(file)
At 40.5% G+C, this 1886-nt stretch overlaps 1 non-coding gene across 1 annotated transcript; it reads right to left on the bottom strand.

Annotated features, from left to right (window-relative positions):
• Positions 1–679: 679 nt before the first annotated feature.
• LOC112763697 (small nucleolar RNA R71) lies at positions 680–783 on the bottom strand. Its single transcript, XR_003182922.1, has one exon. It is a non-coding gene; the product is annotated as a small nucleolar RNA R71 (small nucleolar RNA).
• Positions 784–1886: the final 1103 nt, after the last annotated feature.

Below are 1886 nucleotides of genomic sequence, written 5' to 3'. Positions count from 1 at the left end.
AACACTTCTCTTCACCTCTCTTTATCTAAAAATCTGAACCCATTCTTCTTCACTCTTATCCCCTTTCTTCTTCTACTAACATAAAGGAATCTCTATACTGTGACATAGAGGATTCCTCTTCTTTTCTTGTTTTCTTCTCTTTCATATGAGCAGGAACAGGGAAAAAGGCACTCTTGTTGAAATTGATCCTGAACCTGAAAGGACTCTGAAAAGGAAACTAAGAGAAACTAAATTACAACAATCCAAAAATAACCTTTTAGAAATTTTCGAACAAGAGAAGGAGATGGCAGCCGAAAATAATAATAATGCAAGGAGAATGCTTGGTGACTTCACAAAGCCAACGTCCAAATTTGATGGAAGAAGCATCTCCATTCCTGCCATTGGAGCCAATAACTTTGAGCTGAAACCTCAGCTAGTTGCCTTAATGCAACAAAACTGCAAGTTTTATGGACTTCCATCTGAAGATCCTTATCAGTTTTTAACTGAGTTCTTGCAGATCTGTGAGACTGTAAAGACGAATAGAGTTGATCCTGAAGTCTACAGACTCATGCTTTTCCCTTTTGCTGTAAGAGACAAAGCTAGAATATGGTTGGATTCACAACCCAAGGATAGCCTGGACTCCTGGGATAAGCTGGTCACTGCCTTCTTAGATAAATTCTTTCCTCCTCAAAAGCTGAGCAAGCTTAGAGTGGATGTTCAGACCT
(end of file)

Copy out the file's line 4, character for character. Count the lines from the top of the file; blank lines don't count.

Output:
• LOC112763697 (small nucleolar RNA R71) lies at positions 680–783 on the bottom strand. Its single transcript, XR_003182922.1, has one exon. It is a non-coding gene; the product is annotated as a small nucleolar RNA R71 (small nucleolar RNA).